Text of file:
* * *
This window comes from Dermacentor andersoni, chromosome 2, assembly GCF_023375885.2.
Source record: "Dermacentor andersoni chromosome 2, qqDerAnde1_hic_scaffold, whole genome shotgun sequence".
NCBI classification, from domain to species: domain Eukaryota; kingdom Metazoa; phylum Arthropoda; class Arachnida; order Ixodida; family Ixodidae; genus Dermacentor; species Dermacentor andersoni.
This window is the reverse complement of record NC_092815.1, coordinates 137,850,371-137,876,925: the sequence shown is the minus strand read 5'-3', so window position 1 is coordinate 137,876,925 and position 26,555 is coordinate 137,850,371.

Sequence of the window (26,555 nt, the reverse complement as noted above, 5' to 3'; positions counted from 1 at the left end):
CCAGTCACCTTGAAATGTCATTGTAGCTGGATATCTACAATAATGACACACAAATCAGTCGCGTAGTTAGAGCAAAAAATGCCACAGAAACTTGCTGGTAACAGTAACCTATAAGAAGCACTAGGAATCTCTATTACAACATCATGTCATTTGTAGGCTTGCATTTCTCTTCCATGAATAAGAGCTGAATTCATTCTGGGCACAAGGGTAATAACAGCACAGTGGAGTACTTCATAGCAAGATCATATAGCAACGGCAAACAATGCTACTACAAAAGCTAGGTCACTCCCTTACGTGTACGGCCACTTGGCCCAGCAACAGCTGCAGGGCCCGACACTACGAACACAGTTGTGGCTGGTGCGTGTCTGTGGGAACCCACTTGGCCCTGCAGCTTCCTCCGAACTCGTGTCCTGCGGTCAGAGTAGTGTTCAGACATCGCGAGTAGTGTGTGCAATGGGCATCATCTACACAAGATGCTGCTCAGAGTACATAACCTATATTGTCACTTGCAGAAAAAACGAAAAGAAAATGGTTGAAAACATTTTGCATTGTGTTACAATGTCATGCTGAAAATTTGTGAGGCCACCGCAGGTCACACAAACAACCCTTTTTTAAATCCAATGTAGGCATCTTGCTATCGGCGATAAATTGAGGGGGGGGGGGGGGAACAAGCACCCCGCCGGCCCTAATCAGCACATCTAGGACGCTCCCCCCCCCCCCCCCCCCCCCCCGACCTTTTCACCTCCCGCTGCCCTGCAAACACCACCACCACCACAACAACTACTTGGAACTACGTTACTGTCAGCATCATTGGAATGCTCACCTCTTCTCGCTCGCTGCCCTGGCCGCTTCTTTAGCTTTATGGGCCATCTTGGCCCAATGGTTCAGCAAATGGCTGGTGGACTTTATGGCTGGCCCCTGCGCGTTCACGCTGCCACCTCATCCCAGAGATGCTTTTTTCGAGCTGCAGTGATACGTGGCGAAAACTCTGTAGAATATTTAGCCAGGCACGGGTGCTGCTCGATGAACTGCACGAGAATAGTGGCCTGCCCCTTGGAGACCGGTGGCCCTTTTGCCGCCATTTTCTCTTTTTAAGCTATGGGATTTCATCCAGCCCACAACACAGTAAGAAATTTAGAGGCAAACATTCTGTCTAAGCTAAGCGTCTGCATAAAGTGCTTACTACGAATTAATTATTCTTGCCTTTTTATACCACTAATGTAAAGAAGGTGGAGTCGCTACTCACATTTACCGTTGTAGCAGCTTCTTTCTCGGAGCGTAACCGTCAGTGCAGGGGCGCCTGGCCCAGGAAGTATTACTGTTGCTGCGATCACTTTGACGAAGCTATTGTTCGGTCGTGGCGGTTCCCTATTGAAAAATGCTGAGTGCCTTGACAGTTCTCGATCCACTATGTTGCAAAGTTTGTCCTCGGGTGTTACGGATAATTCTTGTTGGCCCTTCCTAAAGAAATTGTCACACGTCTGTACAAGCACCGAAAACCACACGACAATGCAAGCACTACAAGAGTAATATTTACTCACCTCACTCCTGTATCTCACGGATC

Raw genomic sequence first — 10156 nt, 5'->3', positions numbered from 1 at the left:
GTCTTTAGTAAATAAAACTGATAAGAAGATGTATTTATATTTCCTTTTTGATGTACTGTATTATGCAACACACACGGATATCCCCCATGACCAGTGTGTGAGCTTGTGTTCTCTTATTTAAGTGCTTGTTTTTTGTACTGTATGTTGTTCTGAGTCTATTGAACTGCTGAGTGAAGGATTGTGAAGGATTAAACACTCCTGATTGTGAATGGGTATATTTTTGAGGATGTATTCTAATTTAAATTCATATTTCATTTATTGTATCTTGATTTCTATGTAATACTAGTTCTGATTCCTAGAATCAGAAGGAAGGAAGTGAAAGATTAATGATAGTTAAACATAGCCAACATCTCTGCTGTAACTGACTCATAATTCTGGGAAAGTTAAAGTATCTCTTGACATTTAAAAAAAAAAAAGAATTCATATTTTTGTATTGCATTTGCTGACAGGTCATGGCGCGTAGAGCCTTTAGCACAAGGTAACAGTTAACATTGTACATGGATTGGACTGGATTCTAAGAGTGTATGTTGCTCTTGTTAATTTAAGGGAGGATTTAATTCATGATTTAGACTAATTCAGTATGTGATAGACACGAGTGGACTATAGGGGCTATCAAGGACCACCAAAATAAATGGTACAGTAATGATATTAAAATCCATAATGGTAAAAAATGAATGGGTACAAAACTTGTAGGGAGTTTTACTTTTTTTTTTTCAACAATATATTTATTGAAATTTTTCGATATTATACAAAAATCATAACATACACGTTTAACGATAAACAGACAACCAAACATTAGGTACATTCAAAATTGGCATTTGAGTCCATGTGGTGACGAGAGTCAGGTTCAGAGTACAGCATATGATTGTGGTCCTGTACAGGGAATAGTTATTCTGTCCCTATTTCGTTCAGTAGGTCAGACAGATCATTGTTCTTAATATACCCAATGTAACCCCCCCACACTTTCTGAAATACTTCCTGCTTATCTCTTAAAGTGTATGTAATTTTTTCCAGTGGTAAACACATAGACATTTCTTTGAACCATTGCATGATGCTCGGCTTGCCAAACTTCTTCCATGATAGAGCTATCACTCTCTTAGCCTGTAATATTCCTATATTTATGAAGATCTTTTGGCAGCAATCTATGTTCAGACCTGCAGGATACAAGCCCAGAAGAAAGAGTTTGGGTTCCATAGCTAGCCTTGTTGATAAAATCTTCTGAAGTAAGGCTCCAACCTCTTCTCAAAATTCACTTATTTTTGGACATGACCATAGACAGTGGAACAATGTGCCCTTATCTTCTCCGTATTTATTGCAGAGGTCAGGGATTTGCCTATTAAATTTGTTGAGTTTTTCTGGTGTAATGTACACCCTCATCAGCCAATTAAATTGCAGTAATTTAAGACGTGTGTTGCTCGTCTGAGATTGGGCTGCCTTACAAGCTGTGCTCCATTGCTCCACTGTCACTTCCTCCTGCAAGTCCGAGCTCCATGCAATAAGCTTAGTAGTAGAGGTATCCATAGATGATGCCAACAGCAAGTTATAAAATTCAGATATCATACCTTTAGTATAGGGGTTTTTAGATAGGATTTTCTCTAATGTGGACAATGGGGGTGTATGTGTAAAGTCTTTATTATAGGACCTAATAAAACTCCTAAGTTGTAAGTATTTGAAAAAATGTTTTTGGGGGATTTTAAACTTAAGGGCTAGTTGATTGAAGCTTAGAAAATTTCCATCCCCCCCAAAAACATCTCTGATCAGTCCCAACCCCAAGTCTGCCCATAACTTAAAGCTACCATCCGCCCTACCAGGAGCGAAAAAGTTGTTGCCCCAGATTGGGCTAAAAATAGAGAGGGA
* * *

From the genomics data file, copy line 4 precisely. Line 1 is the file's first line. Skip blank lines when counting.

This window is the reverse complement of record NC_092815.1, coordinates 137,850,371-137,876,925: the sequence shown is the minus strand read 5'-3', so window position 1 is coordinate 137,876,925 and position 26,555 is coordinate 137,850,371.